Steel with a shade of green
© Getty
September 2021

Steel with a shade of green

It defines large parts of our everyday lives: Cars, buildings, wind turbines, bridges – none of these would be conceivable without steel. Every year, some two billion metric tons (2.2 billion short tons) of it are processed, so the carbon footprint of this sector is correspondingly large. Steel production is responsible for eight to ten percent of worldwide carbon dioxide emissions, so it’s time to make some changes: with green hydrogen and new technology approaches.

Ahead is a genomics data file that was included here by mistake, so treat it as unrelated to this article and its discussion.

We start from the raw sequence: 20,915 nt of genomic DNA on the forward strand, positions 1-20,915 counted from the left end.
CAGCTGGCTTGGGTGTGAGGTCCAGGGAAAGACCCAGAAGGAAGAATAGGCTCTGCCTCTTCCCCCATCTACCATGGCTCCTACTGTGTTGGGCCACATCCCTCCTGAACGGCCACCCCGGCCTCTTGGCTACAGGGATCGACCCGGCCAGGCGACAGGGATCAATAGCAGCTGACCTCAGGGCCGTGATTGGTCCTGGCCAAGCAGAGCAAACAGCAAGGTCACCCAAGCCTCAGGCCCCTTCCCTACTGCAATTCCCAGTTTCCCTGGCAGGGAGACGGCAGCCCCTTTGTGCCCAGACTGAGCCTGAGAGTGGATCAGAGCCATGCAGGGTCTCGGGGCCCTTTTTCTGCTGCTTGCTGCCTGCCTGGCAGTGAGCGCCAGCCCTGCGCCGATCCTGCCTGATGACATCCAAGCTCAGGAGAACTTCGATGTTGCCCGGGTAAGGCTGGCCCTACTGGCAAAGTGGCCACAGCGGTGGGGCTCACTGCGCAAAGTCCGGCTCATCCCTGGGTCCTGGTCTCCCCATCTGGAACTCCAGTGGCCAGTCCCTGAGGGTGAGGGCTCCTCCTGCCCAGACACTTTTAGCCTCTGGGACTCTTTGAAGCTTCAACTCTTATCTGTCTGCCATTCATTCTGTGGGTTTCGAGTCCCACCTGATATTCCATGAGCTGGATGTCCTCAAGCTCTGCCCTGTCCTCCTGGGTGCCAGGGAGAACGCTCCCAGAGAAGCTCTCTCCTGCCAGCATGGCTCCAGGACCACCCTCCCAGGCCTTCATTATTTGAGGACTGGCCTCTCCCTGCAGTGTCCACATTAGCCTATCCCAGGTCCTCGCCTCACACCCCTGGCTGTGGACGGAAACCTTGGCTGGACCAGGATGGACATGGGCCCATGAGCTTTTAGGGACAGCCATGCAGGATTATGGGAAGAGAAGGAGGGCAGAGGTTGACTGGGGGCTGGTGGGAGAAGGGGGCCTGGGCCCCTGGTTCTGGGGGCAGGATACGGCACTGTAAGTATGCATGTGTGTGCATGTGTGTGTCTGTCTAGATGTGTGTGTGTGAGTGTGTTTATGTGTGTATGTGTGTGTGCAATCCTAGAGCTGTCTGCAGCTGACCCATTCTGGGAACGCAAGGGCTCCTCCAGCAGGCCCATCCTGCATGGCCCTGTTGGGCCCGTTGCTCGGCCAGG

The history of steel is not completely clear and varies depending on the source. Frequently mentioned is the Middle Eastern tribe of the Chalybes that invented wrought iron as a precursor to steel around 1800 BC and used it to make weapons. Around 500 BC, the Chinese developed head-high blast furnaces in which they produced cast iron. In both methods, iron ore as the raw material was infused with carbon by mixing it with charcoal. The reducing agent extracts oxygen from the iron ore, thereby producing pig iron – the stage preceding steel, which Indian blacksmiths are assumed to have invented around 400 BC. In addition to adding charcoal, they mixed the iron ore with a few other suitable ingredients (glass shards and green leaves, among other things, according to literary references) and smelted it in crucibles. The resulting alloy called wootz with a carbon content of 1.5 percent is regarded as the first steel and became an export hit. In Damascus, Syrian blacksmiths refined the alloy from the east to create the famous Damascus steel swords. Equally feared were the melee weapons from Toledo, Spain, that were forged from Indian wootz. With them, the Romans conquered an empire.